Design/Methods: In this nationwide Swedish study 174 of 240 (73 %) bereaved siblings participated and 70 % responded to two open‐ended questions on siblings’ positive and negative memories and experiences of illness and death. The data were analyzed using systematic text condensation.

    Results: The bereaved siblings’ responses were categorized into four different themes: endurance vs. vulnerability; family cohesion vs. family conflicts; growth vs. stagnation; professional support vs. lack of professional support. Endurance was expressed as the influence that the ill siblings’ willpower, good mood and stamina had on the healthy siblings, whereas vulnerability was expressed as the feeling of emptiness and loneliness. Family cohesion was expressed as the bonds being strengthened between family members, whereas family conflicts often led siblings to feel invisible and unacknowledged. In the third theme, most siblings expressed feeling that they grew as individuals in the process of their brother's or sister's illness and death, whereas others experienced stagnation because of the physical and mental distress they bore throughout this time, often feeling forgotten. In the last theme, most siblings perceived support by physicians and staff at the hospital as being warm, kind and honest, while some siblings had negative experiences.

    Conclusions: Our study shows that bereaved siblings can have positive memories and experiences, even though the death of a sibling is a distressing situation. The significance of the positive buffering effect on the bereaved siblings’ own endurance, personal growth, family cohesion and social support should be noted. The knowledge acquired by listening to the voices of bereaved siblings can be valuable in showing healthcare professionals the importance of supporting siblings of children with cancer throughout the cancer trajectory and afterwards into bereavement.

  • 6.
    Elmberger, Eva
    Ersta Sköndal University College, Department of Health Care Sciences. Karolinska institutet.
    Att som förälder få en cancersjukdom: erfarenheter av föräldraansvar2004Doctoral thesis, comprehensive summary (Other academic)
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    FULLTEXT01
  • 7.
    Engelbak Nielsen, Zandra
    et al.
    Copenhagen University Hospital, Denmark.
    Eriksson, Stefan
    Uppsala universitet.
    Schram Harsløf, Laurine Bente
    Copenhagen University Hospital, Denmark.
    Petri, Suzanne
    Copenhagen University Hospital, Denmark.
    Helgesson, Gert
    Karolinska institutet.
    Mangset, Margrete
    Oslo University Hospital, Norway.
    Godskesen, Tove
    Ersta Sköndal Bräcke University College, Department of Health Care Sciences. Uppsala universitet.
    Are cancer patients better off if they participate in clinical trials?: A mixed methods study2020In: BMC Cancer, ISSN 1471-2407, E-ISSN 1471-2407, Vol. 20, no 1, p. 1-17, article id 401Article in journal (Refereed)
    Abstract [en]

    BACKGROUND: Research and cancer care are closely intertwined; however, it is not clear whether physicians and nurses believe that clinical trials offer the best treatment for patients and, if so, whether this belief is justified. The aim of this study was therefore: (i) to explore how physicians and nurses perceive the benefits of clinical trial participation compared with standard care and (ii) whether it is justified to claim that clinical trial participation improves outcomes for cancer patients.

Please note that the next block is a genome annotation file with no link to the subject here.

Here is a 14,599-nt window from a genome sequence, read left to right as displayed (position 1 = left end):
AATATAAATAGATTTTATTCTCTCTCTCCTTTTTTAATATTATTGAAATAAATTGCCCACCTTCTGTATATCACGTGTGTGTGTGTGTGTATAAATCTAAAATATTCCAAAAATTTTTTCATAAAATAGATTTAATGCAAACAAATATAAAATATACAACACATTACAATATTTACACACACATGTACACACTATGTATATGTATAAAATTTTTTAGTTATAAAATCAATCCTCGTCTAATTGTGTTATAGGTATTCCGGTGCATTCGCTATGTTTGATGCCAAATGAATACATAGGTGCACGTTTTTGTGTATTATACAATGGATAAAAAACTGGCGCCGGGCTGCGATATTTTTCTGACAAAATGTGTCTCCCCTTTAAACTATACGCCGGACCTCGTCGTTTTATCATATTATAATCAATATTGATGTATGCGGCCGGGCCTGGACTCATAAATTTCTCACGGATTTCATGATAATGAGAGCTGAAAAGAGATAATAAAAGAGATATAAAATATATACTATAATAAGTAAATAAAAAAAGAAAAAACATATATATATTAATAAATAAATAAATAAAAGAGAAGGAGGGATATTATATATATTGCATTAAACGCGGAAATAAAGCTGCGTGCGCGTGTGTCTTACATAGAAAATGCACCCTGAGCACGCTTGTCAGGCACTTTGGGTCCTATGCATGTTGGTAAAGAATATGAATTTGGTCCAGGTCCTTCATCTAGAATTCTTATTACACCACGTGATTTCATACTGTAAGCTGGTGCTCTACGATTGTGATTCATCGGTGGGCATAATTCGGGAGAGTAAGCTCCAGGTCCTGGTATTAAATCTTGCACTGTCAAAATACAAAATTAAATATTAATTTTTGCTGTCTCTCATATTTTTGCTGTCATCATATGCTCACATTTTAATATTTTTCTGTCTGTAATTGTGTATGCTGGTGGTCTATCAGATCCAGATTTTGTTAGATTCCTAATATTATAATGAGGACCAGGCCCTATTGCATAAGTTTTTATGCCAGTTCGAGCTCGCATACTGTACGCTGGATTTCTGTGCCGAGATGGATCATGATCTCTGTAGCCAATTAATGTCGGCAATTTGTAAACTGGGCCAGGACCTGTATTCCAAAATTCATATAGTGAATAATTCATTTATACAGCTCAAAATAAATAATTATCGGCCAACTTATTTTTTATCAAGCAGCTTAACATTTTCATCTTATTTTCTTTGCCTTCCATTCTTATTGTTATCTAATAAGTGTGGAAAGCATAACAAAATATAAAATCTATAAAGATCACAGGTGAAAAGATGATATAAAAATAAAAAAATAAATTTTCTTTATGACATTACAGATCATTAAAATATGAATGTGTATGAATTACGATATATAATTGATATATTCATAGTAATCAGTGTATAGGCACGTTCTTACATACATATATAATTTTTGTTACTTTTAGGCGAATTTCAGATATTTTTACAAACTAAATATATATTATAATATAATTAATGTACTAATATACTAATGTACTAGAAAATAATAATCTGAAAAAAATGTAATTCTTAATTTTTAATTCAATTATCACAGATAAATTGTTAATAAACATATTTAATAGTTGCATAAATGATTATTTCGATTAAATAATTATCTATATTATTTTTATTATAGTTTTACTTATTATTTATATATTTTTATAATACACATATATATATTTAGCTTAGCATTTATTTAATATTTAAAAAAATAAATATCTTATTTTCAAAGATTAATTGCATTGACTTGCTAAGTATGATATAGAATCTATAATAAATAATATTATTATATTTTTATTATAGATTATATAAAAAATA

METHODS: A mixed methods approach was used employing semi-structured interviews with 57 physicians and nurses in oncology and haematology and a literature review of the evidence for trial superiority, i.e. the idea that receiving treatment in a clinical trial leads to a better outcome compared with standard care. Inductive thematic analysis was used to examine the interview data. A literature review comprising nine articles was conducted according to a conceptual framework developed by Peppercorn et al. and evaluated recent evidence on trial superiority.

    RESULTS: Our findings show that many physicians and nurses make claims supporting trial superiority, however very little evidence is available in the literature comparing outcomes for trial participants and non-participants that supports their assertions.

    CONCLUSIONS: Despite the recent rapid development and use of targeted therapy and immunotherapy, we find no support for trial participation to provide better outcomes for cancer patients than standard care. Hence, our present results are in line with previous results from Peppercorn et al. A weaker version of the superiority claim is that even if a trial does not bring about a direct positive effect, it brings about indirect positive effects. However, as the value of such indirect effects is dependent on the individual's specific circumstances and preferences, their existence cannot establish the general claim that treatment in trials is superior. Belief in trial superiority is therefore unfounded. Hence, if such beliefs are communicated to patients in a trial recruitment context, it would provide misleading information. Instead emphasis should be on patients volunteering to give an altruistic contribution to the furthering of knowledge and to the potential benefit of future patients.

  • 8.
    Ervik, Bente
    et al.
    University of Tromsø.
    Asplund, Kenneth
    University of Tromsø, Mittuniversitetet.